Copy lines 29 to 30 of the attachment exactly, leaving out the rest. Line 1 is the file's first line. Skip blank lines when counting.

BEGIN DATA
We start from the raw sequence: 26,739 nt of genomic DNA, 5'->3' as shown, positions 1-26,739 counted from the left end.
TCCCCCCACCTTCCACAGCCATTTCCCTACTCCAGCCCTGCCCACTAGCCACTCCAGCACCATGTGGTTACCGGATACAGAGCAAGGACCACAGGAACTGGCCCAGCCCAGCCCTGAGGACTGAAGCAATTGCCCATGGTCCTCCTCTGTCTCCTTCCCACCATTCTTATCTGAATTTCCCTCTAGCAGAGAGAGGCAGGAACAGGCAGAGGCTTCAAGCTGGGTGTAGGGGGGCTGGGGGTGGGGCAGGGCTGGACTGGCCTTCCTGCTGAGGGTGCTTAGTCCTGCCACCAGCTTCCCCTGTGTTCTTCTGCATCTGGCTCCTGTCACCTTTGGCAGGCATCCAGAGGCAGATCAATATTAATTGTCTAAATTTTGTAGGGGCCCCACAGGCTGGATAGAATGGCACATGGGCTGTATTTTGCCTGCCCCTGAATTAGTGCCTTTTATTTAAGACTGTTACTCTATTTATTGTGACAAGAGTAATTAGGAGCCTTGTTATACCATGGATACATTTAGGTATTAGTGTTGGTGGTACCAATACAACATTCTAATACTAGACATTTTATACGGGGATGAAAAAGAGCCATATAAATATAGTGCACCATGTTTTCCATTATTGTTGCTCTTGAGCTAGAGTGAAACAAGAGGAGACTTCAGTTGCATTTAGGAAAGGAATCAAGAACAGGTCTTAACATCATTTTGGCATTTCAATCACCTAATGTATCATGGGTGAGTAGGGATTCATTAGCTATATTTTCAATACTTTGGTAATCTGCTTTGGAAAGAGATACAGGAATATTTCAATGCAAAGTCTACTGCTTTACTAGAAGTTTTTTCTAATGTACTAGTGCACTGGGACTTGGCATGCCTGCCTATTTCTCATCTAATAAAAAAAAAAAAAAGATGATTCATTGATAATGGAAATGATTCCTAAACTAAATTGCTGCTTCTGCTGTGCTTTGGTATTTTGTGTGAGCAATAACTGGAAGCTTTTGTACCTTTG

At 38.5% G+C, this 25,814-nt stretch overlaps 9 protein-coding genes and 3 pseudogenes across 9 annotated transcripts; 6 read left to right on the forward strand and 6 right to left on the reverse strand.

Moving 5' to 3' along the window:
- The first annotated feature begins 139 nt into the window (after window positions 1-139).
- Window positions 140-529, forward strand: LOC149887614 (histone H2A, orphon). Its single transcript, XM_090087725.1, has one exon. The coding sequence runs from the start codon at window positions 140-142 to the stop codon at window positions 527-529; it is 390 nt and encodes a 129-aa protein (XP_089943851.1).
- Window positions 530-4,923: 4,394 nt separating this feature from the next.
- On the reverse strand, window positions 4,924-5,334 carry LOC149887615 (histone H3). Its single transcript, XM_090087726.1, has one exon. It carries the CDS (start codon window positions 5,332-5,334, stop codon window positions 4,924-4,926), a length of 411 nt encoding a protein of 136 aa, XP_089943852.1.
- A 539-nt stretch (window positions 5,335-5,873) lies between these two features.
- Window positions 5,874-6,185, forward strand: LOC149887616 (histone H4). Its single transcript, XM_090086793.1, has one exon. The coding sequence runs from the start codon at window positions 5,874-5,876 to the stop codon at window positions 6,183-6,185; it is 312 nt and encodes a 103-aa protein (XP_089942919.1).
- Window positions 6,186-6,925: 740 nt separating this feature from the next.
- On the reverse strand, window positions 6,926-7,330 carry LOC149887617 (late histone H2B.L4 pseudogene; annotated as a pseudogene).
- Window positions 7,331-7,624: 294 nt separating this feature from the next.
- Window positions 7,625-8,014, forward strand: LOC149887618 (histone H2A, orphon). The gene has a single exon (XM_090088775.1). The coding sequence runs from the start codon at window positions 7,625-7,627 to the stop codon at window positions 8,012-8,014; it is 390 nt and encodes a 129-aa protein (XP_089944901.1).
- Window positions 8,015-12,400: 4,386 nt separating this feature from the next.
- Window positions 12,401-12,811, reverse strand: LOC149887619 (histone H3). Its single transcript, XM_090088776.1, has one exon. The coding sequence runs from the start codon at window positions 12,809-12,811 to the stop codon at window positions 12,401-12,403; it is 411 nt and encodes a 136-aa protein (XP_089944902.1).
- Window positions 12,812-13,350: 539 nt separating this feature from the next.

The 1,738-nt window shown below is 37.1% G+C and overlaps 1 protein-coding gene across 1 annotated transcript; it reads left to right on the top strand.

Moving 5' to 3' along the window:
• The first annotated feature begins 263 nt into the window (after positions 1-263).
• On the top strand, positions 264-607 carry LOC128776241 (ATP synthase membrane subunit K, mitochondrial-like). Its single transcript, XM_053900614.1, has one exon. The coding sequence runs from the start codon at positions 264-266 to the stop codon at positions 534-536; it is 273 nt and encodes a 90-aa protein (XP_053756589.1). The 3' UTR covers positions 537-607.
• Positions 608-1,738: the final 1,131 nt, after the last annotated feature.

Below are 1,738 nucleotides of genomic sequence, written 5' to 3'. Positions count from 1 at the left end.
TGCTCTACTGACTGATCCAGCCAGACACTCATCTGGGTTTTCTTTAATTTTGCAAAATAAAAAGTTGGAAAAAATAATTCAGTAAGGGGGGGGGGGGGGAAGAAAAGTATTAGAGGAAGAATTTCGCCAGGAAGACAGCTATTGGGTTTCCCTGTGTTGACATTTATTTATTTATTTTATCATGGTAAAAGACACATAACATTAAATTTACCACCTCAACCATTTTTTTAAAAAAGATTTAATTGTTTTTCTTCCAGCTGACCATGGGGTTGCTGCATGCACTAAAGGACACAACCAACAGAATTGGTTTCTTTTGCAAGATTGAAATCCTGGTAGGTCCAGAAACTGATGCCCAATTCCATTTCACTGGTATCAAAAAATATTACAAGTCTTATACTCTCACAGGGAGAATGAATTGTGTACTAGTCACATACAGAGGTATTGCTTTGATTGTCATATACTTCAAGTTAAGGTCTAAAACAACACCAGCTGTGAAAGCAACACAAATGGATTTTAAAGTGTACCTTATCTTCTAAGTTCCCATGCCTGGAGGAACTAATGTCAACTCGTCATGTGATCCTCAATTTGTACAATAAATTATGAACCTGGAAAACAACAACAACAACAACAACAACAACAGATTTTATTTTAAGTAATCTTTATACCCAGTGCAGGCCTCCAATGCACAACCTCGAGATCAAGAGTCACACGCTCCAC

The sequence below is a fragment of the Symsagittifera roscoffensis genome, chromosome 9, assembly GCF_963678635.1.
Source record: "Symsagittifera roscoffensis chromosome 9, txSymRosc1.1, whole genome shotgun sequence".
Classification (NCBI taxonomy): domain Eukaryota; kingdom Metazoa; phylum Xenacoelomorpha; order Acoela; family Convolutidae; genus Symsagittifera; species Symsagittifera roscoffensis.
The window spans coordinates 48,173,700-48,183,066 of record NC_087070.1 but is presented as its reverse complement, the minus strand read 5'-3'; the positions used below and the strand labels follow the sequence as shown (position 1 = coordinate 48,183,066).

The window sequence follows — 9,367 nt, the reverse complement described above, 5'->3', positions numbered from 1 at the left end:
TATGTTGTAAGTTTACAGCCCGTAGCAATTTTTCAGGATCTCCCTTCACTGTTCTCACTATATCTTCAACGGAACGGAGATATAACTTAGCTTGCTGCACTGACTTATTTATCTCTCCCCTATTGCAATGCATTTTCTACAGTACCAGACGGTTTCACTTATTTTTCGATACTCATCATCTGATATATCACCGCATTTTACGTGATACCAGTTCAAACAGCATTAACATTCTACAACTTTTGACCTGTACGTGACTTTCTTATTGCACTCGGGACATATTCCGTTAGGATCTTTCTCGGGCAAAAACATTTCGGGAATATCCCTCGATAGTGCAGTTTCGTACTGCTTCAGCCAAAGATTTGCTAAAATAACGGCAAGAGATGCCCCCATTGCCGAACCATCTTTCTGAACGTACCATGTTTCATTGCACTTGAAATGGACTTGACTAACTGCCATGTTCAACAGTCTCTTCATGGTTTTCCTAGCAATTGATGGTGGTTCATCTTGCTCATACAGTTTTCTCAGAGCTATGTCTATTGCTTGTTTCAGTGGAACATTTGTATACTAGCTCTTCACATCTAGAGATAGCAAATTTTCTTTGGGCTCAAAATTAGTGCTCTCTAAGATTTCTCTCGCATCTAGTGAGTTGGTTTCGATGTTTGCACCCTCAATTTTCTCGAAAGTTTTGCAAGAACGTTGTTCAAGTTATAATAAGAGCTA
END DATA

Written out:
The window sequence follows — 9,367 nt, the reverse complement described above, 5'->3', positions numbered from 1 at the left end:
TATGTTGTAAGTTTACAGCCCGTAGCAATTTTTCAGGATCTCCCTTCACTGTTCTCACTATATCTTCAACGGAACGGAGATATAACTTAGCTTGCTGCACTGACTTATTTATCTCTCCCCTATTGCAATGCATTTTCTACAGTACCAGACGGTTTCACTTATTTTTCGATACTCATCATCTGATATATCACCGCATTTTACGTGATACCAGTTCAAACAGCATTAACATTCTACAACTTTTGACCTGTACGTGACTTTCTTATTGCACTCGGGACATATTCCGTTAGGATCTTTCTCGGGCAAAAACATTTCGGGAATATCCCTCGATAGTGCAGTTTCGTACTGCTTCAGCCAAAGATTTGCTAAAATAACGGCAAGAGATGCCCCCATTGCCGAACCATCTTTCTGAACGTACCATGTTTCATTGCACTTGAAATGGACTTGACTAACTGCCATGTTCAACAGTCTCTTCATGGTTTTCCTAGCAATTGATGGTGGTTCATCTTGCTCATACAGTTTTCTCAGAGCTATGTCTATTGCTTGTTTCAGTGGAACATTTGTATACTAGCTCTTCACATCTAGAGATAGCAAATTTTCTTTGGGCTCAAAATTAGTGCTCTCTAAGATTTCTCTCGCATCTAGTGAGTTGGTTTCGATGTTTGCACCCTCAATTTTCTCGAAAGTTTTGCAAGAACGTTGTTCAAGTTATAATAAGAGCTA